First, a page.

Randy Lenz is an Ennet House resident who has no respect for Ennet House rules, supervisors, or residents. Lenz abuses animals and kills a dog and eventually uses Don Gately as a human shield. Lenz is one of the residents whose purpose, as Gately puts it, “is teaching them valuable patience and tolerance” (539). Infinite Jest, however, may give Randy Lenz more credit than that. In spite of Lenz's criminal acts, at one point, the novel provides a glimpse of Lenz as a considerate and giving human being. That point occurs when Lenz ruminates over his friendship with his fellow resident Bruce Green. That point stands as Lenz’s moment of redemption in Infinite Jest.
Randy Lenz becomes redeemed by his ability to give to the reader: through his keen recognition and meticulous explanation, Lenz gives the reader an understanding of the difficulties and intricacies in communicating honestly to another person. Lenz digs into the problem and parses the reasons behind the difficulty. Through his parsing of the problem—enriched with such detail, attention, care, and delicacy—Lenz gives the reader a deeper understanding of the dread, the subtleties, and his ultimate answer to why “you don’t come right out there and let somebody hear you say you think they’re OK” (Wallace 554). By embedding signs that indicate the difficulty of communicating, such as “But like for instance” and “some awful like voltage of energy” and “Where do you look with your eyes” (“with your eyes” is a redundancy), Wallace conveys not only the difficulty of human conversation but also the struggle Lenz goes through to communicate this difficulty and his understanding of it to the reader. Like his willingness to give up his autonomy for the sake of liking Green, Lenz struggles with language and stumbles across words—not for himself, but for the sake of communicating and giving this awareness and understanding to the reader.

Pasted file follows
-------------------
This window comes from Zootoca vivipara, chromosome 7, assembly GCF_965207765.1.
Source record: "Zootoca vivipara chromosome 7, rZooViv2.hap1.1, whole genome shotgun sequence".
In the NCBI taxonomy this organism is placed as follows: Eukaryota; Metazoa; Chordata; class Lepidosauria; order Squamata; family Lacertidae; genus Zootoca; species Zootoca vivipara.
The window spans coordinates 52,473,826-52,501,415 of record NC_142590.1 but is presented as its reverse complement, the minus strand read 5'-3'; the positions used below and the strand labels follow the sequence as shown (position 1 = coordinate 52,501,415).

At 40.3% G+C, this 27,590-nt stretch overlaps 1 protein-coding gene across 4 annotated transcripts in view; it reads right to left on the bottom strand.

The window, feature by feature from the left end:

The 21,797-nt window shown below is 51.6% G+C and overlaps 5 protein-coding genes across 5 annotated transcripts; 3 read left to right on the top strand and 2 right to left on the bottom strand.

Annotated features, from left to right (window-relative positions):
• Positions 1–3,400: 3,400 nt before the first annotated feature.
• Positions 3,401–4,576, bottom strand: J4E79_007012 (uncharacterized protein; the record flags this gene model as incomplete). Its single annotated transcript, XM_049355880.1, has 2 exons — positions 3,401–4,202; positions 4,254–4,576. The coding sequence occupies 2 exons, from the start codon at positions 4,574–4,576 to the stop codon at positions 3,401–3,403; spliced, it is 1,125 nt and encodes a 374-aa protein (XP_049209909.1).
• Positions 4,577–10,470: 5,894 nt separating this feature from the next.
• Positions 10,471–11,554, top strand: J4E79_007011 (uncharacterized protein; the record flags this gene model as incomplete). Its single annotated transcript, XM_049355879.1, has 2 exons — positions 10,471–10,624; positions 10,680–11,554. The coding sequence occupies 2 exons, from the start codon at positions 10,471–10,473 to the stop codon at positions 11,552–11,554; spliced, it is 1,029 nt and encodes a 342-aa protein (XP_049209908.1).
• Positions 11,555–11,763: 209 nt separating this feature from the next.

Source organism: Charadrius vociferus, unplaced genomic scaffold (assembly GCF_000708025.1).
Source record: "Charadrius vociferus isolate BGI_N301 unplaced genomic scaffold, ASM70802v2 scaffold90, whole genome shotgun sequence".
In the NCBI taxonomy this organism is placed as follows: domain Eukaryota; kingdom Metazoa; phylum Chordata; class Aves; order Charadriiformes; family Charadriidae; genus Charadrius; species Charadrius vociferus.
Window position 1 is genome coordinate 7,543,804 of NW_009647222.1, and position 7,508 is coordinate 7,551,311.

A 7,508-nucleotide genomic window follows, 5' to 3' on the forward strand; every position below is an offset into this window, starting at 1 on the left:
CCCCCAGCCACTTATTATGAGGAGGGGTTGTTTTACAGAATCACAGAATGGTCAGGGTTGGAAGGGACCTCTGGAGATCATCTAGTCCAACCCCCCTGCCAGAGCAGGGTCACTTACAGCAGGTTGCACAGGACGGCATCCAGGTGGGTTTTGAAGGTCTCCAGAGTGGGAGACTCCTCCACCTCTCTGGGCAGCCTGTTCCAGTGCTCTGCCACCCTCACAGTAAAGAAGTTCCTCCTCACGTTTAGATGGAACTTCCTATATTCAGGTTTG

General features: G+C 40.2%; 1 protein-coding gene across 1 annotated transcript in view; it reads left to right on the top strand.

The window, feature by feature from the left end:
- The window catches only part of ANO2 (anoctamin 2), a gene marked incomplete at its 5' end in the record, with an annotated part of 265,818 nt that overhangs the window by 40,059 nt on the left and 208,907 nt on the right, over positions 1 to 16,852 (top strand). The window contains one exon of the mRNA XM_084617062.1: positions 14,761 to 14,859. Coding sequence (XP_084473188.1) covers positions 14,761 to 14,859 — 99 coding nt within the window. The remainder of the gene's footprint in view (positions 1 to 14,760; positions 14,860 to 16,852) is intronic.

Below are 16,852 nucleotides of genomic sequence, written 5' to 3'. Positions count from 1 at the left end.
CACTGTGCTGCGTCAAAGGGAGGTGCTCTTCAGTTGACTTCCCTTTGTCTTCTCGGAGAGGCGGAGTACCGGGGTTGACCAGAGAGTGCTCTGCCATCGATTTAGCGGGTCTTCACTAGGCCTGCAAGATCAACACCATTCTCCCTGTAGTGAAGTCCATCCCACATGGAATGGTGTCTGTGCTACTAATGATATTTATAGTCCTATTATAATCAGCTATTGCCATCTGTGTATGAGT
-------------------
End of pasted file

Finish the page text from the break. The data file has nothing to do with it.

These sentences, few but powerful, capture Lenz’s redemptive moment in the story. Although Lenz’s later acts overshadow the internal conflict and thoughtfulness entrenched in these sentences, this fleeting but poignant moment nonetheless stands as a redemptive one, as one remembered by its gift to the reader: an understanding of the difficulty of communicating openly, candidly, and sincerely a message that ultimately leaves the communicator vulnerable, naked, powerless. Lenz’s redemption, though minor and momentary, resonates deep—because his redemption actually affects other people. Yet buried beneath the triumph of his fleeting redemption, lies the tragic undertones of the personal inability, social unacceptability, and plain difficulty of telling the truth in a straightforward way.